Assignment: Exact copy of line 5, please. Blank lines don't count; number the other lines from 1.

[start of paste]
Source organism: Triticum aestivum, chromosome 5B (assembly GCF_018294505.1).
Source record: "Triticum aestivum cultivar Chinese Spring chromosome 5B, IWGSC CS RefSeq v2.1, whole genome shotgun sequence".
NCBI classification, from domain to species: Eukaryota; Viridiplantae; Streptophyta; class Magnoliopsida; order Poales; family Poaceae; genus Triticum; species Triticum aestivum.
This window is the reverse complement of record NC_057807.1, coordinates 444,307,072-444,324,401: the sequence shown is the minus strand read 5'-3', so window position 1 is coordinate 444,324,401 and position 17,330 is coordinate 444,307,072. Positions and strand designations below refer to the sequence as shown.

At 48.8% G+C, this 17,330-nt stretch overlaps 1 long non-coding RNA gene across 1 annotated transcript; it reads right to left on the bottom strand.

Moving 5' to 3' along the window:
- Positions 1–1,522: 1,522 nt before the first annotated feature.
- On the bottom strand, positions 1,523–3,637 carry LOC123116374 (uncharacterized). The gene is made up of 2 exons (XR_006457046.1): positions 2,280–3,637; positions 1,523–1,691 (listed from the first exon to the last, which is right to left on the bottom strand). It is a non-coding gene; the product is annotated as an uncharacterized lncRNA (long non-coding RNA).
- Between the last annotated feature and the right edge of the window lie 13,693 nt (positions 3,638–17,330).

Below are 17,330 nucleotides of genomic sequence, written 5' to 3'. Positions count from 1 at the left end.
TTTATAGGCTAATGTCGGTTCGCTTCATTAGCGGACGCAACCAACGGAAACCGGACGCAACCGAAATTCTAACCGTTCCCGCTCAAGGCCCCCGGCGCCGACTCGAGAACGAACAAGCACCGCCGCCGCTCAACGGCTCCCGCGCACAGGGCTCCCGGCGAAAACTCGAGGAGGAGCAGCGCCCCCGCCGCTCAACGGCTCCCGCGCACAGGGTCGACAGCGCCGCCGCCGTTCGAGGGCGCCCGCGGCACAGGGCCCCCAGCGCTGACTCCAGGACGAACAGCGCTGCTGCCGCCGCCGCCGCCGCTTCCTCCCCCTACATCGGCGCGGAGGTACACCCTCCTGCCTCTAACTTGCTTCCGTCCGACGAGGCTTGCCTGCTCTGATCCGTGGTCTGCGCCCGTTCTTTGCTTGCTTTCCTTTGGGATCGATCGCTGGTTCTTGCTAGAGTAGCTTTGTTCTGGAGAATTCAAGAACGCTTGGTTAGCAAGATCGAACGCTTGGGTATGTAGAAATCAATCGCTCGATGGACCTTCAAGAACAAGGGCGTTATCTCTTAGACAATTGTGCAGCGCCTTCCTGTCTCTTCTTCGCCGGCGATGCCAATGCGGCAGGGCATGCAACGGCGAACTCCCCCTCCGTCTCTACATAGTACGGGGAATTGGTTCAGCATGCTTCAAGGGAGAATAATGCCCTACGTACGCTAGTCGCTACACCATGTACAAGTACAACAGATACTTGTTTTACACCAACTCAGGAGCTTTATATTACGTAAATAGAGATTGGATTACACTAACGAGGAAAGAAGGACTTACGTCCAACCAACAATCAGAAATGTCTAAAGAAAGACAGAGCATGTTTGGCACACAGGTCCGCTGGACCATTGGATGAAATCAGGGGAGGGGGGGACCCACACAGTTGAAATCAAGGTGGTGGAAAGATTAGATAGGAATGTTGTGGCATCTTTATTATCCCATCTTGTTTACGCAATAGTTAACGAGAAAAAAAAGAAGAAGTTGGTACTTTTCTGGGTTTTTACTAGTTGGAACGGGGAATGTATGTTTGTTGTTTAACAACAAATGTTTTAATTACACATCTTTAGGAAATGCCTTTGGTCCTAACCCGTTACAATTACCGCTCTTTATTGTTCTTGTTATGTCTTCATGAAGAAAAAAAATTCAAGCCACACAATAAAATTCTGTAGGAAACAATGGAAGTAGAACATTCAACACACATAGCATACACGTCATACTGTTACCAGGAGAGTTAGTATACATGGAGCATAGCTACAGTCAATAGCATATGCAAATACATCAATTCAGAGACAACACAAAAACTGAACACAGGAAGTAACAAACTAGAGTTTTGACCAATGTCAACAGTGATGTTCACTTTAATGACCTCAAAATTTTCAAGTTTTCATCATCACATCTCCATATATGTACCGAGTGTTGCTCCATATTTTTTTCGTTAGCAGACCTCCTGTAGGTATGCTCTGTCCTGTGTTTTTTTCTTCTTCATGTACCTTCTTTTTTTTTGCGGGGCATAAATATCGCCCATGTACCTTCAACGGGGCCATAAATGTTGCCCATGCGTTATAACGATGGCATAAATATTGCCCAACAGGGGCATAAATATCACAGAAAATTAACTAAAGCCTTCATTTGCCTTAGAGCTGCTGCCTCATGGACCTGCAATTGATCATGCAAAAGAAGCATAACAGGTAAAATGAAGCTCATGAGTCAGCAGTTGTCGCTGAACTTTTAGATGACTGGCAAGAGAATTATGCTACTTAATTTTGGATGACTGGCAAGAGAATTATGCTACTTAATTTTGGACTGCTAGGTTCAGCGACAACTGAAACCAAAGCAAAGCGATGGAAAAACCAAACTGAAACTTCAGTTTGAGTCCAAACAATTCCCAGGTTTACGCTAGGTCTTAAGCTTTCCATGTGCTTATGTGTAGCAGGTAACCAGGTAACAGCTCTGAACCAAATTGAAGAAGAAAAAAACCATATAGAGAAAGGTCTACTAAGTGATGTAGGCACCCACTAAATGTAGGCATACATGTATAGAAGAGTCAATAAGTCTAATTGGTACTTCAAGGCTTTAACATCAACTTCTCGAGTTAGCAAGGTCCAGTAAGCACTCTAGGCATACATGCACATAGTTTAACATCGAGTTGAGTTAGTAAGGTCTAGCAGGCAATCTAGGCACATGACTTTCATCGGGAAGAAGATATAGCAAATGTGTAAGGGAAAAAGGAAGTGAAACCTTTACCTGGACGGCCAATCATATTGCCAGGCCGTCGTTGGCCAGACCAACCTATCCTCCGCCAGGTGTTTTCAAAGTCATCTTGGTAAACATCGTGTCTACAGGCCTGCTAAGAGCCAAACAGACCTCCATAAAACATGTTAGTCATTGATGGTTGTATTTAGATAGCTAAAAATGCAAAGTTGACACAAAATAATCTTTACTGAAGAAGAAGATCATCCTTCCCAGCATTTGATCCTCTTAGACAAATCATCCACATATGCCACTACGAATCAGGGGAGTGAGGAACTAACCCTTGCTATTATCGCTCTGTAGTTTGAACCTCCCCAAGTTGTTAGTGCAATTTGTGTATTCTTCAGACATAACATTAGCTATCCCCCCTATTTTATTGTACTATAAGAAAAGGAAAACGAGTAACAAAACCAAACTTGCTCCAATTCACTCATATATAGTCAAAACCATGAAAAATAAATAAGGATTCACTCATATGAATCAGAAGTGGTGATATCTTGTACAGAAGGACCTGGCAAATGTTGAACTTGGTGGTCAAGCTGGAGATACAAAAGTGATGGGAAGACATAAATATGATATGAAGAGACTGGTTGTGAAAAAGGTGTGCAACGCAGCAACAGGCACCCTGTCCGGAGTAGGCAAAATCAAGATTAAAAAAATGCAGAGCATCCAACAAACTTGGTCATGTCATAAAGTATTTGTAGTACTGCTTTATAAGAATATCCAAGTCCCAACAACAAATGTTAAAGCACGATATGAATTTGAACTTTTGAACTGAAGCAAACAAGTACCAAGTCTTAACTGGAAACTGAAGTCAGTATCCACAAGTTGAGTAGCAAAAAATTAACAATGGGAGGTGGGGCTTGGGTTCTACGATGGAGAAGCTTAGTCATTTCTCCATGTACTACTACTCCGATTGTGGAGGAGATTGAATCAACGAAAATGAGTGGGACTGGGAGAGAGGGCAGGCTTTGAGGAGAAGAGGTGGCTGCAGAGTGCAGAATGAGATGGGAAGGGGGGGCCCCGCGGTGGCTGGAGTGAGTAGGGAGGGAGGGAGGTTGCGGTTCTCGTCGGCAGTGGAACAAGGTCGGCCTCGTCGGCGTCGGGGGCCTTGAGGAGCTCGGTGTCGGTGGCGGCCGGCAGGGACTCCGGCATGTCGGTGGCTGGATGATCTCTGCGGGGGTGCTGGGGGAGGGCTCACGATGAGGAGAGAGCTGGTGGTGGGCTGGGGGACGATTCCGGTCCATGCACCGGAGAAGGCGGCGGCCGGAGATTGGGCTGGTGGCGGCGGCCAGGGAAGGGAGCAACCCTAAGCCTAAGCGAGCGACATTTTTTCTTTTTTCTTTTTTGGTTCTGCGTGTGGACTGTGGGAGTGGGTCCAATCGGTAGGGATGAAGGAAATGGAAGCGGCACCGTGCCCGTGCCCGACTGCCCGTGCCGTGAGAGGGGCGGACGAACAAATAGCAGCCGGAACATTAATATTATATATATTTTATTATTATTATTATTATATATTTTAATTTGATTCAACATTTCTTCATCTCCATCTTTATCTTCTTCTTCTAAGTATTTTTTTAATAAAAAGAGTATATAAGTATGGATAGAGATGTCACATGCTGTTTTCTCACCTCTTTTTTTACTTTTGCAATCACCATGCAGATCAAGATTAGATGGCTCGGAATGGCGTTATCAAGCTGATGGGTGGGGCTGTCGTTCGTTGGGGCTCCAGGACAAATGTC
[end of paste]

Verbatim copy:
At 48.8% G+C, this 17,330-nt stretch overlaps 1 long non-coding RNA gene across 1 annotated transcript; it reads right to left on the bottom strand.